Stanley Park truly is the jewel in the crown in the city of Vancouver – it is located right next to our district of the West End with Downtown Vancouver nestled by its side. On August 24th and 25th the park will be celebrating its 125th birthday and there will be plenty of celebrations to mark this occasion. Please check our website for upcoming details of the events as and when they will be announced. We will be writing a series of blogs so are up to speed with everything you need to know about this beautiful destination.
The park is pretty big, in fact, it is roughly the same size as the downtown core of the city itself with the sea wall encircling the outside perimeter of the park at a distance of around 10km. It can easily be explored in a few days if you wish to really look at what this stunning park has to offer. We will like to highlight the very best that Stanley Park has to offer, so let us guide you around so you know what to do once you come by and visit.
LANDMARKS OF STANLEY PARK
There are many notable landmarks to visit in the park that are full of art and natural areas of interest.
The Lost Lagoon is an important area that has a major influence on the local ecosystem and biodiversity in the park, it was formerly a tidal mudflat until the Stanley park causeway was built through the middle of the park – now it is a body of freshwater that acts as a natural filtration system in the park. The flora and fauna is very rich around the lagoon and you will be mesmerized by the fantastic colours of the plant life. The animals that live here are quite diverse too, the lagoon is a natural sanctuary for a wide variety of species.
Found in the very middle of the park like a small oasis away from the main drag, this is an area that is a peaceful, tranquil spot that is great to just drift away and reflect.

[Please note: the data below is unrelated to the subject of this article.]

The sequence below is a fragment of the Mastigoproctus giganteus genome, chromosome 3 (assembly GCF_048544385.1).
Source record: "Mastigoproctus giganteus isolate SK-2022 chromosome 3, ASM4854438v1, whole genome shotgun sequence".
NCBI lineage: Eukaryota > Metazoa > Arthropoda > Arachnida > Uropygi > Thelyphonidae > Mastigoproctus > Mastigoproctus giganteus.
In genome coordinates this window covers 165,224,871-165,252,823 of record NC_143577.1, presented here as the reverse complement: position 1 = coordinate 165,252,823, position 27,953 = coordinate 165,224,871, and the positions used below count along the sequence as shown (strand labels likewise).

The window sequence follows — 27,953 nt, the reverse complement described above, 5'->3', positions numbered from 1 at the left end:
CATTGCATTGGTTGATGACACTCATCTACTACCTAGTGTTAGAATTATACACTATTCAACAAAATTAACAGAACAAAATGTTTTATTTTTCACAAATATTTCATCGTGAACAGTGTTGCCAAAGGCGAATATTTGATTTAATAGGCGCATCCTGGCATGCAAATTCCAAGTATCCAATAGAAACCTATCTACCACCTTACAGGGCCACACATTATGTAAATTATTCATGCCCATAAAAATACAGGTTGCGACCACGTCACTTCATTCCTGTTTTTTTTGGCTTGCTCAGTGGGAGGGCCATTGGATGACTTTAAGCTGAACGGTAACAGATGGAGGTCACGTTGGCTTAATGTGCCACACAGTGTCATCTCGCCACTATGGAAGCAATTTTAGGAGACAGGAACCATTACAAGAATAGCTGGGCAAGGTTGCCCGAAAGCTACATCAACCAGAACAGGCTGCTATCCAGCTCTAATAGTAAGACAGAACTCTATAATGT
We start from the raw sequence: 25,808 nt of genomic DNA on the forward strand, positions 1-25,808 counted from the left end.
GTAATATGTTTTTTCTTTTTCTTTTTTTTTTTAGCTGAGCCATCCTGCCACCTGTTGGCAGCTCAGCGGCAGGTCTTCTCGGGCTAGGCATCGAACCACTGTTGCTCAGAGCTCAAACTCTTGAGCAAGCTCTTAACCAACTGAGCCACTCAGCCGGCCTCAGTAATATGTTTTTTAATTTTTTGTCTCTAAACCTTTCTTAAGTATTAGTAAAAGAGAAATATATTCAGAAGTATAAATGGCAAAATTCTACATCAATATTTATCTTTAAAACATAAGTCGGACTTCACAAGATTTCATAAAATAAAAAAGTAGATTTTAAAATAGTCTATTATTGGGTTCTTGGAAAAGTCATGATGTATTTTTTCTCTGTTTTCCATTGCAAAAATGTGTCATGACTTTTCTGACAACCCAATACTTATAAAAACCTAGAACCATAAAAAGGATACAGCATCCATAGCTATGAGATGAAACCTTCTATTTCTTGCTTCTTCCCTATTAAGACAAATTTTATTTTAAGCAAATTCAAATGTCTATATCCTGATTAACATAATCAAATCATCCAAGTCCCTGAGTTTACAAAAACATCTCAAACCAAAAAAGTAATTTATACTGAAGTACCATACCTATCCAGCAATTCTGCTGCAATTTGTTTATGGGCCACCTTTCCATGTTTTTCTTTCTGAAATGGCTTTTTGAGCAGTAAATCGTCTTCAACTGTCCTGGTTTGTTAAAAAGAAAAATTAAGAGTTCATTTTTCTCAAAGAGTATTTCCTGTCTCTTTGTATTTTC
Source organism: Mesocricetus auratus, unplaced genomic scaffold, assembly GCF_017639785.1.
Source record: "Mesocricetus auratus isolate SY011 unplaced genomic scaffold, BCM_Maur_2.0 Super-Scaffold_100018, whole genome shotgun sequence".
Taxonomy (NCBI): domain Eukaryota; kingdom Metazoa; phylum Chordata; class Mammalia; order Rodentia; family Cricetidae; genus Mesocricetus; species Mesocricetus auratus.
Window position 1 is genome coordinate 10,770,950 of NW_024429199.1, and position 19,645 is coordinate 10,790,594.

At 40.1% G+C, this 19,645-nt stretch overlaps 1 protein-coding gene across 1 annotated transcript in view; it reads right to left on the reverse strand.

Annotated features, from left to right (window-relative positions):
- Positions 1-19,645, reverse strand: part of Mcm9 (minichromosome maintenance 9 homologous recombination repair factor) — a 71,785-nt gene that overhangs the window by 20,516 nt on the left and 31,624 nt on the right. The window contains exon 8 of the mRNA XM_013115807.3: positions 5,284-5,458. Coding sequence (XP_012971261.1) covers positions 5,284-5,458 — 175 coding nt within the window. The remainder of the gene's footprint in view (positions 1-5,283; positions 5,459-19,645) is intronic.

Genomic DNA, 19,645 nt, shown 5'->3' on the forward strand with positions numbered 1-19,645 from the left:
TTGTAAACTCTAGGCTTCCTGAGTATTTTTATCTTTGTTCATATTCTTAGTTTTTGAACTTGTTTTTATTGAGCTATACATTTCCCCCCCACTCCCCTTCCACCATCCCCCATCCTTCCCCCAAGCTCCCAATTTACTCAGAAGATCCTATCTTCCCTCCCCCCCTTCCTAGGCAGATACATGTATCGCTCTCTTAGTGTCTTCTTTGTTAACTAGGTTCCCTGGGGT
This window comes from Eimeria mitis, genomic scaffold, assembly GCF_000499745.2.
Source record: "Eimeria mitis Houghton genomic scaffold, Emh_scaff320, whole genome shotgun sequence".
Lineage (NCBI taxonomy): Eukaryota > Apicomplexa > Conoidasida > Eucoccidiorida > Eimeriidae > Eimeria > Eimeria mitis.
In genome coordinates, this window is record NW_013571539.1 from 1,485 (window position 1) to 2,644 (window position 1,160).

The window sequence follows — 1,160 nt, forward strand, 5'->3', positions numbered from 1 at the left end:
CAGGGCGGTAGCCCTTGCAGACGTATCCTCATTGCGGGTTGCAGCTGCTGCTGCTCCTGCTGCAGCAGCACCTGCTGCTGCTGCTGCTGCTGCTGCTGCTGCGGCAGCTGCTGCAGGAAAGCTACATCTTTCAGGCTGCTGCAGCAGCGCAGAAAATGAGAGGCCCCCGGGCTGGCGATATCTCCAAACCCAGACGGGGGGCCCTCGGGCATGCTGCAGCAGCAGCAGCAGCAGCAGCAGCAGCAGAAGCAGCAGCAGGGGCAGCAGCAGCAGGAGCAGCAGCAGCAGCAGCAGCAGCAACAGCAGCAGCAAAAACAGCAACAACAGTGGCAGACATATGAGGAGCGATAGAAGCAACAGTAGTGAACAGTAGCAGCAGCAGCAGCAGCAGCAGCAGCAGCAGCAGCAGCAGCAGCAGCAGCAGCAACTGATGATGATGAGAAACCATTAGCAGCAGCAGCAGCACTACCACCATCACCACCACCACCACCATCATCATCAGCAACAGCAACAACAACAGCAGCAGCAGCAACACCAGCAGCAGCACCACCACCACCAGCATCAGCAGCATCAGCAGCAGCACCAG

Like the Lost lagoon, Beaver Lake serves a purpose for natural biodiversity and if you like Ducks, well there are plenty of species to take a look at.
The lake is actually rapidly disappearing due to human influences around the park and overtime has been filling up with sediment – conservationists are working very hard to try and save the lake from filling up altogether.
For further information on the Stanley Park ecology plans – please click here: http://vancouver.ca/files/cov/stanley-park-ecological-action-plan-01102011.pdf
One of the most significant landmarks in the park and has also been at the center of controversy over the years regarding whether or not the tree should be left alone or removed.
The tree is the remnants of the stump from a 700 year old Cedar tree and has been wowing people for many many years, it become a major feature by tourists since the park opened way back in 1888.
In 2006, Stanley park was seriously damaged by a major windstorm that swept across Vancouver and in the process felled many of the trees in the park along its western flank – many parts of the park were damaged as well as the sea wall which had to undergo major reconstruction. The hollow tree itself became very very unstable after the wind storm and many of the soils around the tree rapidly eroded.
35 Million years in the making this is a stunning beacon of a natural geological process on the western side of the park along the seawall.
Standing at a height of 18 metres tall (60 feet) the rock which is known as a basalt stack and is the remnants of magma that was forced up to the surface through a fissure from a volcanic dyke. It is a symbolic relic that has been ingrained in indigenous folklore. It is believed that the rock was a man who was transformed into rock “as an indestructible monument to Clean Fatherhood.”
By far one the best vantage points to view the stunning scenery from Stanley Park of the North Shore, the Burrard inlet and English Bay.
There is also a cute cafe at the point so you can soak up the views and have a bite to eat while you are there.
For further information on the park: http://vancouver.ca/parks-recreation-culture/stanley-park-125.aspx